The Normal Formal
16th October 2023
Review by DD, 3 Stars
Arriving at the Etcetera Theatre club above the Oxford Arms in Camden provided a typical pub theatre experience with audience being directed up a tight set of stairs to an intimate black box theatre. What was not common for a pub theatre show were the hors d’oeuvres on arrival, namely, awkwardly skewered slices of banana which set the tone for what was about to begin.
The Normal Formal, in essence, was a variety cabaret show featuring acts who were advertised as ‘normal’, ‘acceptable’ and ‘respectable’ by our host, Normal Al Yankovic. Al opened the show and introduced his ‘jack of all trades’ assistant, Helen from HR, before the pair began a performance that very quickly revealed itself to be the antithesis of the normal night he had organised. Helen, with her Rebel Wilson school of acting approach, facilitated the warts and all experience as the audience were let in on all of the back-stage difficulties and lack of technical support made clear by the pair having to run back and forth between hosting on stage and executing ques from the lighting desk.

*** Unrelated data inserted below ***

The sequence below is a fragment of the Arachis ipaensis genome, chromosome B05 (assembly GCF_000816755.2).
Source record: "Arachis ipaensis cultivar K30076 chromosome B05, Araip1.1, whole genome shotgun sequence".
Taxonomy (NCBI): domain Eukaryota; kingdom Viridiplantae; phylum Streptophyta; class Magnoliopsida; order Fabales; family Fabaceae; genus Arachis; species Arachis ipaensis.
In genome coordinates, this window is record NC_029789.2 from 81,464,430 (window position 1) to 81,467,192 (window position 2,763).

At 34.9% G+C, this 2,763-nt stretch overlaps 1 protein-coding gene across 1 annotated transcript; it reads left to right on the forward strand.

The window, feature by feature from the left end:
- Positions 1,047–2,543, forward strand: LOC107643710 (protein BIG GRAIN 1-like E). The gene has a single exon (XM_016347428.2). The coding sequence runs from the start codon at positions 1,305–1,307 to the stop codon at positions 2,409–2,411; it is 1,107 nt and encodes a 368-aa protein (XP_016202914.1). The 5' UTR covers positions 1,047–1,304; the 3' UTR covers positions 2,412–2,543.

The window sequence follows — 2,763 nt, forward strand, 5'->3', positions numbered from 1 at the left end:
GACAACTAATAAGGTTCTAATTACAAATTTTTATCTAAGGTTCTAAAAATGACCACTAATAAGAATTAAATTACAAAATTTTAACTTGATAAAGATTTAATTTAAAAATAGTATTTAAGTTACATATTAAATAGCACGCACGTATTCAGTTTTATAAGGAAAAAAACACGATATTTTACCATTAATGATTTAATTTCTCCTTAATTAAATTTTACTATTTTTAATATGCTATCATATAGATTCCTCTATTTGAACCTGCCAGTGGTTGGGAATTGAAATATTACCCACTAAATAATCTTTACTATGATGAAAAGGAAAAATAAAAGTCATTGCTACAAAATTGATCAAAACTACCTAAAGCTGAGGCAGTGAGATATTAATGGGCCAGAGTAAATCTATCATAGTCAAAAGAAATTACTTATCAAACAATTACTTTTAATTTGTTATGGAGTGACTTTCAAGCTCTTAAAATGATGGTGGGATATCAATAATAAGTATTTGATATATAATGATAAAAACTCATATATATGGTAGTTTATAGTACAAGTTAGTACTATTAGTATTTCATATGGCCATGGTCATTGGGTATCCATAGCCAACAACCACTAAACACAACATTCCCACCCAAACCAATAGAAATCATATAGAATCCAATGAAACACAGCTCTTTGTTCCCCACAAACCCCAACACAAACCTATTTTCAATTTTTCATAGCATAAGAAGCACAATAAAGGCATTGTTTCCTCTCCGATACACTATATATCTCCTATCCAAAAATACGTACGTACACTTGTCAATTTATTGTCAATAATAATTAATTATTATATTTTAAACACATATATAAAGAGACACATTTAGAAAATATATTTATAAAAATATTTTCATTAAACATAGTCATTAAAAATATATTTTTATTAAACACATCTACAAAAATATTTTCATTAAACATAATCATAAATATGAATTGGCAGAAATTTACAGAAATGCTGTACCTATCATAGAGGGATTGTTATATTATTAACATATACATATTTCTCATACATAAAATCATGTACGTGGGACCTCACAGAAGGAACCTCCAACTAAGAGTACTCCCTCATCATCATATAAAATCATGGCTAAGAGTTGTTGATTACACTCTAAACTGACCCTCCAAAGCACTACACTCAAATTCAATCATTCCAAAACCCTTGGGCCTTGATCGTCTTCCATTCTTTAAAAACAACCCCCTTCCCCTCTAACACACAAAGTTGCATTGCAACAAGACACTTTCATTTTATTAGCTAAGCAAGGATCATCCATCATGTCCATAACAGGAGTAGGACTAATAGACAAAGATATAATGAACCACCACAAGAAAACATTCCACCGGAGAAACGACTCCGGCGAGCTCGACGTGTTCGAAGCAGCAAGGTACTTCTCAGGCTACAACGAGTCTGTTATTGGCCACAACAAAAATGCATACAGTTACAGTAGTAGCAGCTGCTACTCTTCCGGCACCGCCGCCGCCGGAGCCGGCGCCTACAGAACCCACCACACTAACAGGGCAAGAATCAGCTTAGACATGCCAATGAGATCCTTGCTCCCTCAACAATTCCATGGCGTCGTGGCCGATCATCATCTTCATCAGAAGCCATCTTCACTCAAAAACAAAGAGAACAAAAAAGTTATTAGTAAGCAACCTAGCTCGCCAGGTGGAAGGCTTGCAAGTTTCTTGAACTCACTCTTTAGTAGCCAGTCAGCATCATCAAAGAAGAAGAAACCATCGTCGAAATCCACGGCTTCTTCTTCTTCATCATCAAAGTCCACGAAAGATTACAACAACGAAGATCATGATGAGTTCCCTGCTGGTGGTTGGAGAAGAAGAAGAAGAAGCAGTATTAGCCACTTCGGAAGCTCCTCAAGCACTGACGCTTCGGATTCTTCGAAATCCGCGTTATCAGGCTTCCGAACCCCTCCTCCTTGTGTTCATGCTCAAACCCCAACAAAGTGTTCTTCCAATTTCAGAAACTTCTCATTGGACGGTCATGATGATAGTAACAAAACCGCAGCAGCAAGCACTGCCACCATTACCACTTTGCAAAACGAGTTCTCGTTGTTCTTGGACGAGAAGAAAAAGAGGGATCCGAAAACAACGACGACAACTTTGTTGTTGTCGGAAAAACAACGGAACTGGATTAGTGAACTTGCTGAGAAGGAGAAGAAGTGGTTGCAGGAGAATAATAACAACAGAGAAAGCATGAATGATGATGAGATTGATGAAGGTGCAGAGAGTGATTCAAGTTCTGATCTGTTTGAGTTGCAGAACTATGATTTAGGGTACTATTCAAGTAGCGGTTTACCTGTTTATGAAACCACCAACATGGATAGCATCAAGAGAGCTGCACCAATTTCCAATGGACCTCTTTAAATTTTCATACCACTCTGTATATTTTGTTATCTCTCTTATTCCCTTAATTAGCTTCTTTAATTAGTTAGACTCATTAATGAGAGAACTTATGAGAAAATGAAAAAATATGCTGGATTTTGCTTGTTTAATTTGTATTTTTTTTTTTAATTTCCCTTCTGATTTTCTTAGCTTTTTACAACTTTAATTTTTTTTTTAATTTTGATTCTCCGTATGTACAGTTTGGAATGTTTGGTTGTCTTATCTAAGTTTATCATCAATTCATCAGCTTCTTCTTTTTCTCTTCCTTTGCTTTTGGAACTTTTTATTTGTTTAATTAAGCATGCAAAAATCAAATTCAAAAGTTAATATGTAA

As an audience we were all in on the joke and this created a relaxed, silly and forgiving atmosphere for the performances to come. With bountiful giggles and guffaws we were receptive to the acts that followed with some inevitably being stronger than others, but all in all creating a night of unexpected and humorous surprises. We were treated to musical looping crowd activism, dramatic readings of new books, poetical embodiments, ventriloquism and clowning.
The common theme that united all of the acts was simply that they were not anywhere near as ‘normal’ as Normal Al had promised they would be. This was a satisfying and effective premise for a show that will inevitably cycle through performers and differing acts whenever it surfaces again.
Stand outs for me were undoubtedly Lachlan Werner with his highly acclaimed ventriloquist act and a hypnotically bonkers embodiment of ‘life’ from conception to death by a spoken word artist at the end of act one.
Honourable mention should also be given to the character driven act of Lewis Blomfield, the male nurse, who in his rather aggressive approach to comedy, appealed to my Australian sensibilities and reminded me of some very relatable and unhinged Aussie archetypes from my time spent in the northern New South Wales bush doof scene.
All in all, it was a fun night of entertainment though I did feel that Act One was the stronger of the two halves which left me feeling ready for the end by the time the show drew to a close. I can’t say that I would rush to see it again however, the promise of new acts and a chance for the show to change every time depending on who is performing on the bill definitely gives this variety show legs for fans of ab-normal comedy. Taking the energetic and raw performances from the night into account I would award this show 3 stars out of 5.